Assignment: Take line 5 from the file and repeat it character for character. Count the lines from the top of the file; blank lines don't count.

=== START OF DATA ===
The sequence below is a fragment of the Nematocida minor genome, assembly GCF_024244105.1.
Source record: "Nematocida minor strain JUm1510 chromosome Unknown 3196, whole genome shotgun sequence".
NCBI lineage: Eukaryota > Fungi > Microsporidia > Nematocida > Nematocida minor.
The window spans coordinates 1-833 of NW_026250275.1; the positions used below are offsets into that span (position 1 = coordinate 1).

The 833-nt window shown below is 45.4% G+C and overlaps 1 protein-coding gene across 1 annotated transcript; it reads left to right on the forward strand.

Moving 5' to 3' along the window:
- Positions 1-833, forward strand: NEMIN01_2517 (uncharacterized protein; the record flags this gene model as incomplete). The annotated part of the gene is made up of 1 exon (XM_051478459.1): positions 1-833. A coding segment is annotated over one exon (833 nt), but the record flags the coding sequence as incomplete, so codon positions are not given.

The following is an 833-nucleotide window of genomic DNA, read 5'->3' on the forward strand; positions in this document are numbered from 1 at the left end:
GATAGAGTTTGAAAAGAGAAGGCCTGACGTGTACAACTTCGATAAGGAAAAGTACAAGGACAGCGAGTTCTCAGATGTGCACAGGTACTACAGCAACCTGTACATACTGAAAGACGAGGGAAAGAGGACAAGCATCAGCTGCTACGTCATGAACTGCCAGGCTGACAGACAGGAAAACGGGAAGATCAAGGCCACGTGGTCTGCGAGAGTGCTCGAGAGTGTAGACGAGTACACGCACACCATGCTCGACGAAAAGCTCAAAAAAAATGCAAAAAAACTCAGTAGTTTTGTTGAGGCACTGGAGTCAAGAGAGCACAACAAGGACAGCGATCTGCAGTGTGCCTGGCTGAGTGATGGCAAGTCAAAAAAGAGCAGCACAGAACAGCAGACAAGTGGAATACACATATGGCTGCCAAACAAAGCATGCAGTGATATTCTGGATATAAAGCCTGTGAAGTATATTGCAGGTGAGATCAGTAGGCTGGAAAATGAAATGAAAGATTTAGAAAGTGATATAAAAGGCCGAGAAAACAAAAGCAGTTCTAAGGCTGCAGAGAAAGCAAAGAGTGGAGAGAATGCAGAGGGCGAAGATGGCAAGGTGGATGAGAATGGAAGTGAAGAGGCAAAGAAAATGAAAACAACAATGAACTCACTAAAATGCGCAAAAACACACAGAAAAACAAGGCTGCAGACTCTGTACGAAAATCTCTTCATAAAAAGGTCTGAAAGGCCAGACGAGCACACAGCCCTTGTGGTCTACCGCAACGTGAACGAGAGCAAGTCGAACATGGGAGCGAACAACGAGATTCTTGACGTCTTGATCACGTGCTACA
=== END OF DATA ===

The 833-nt window shown below is 45.4% G+C and overlaps 1 protein-coding gene across 1 annotated transcript; it reads left to right on the forward strand.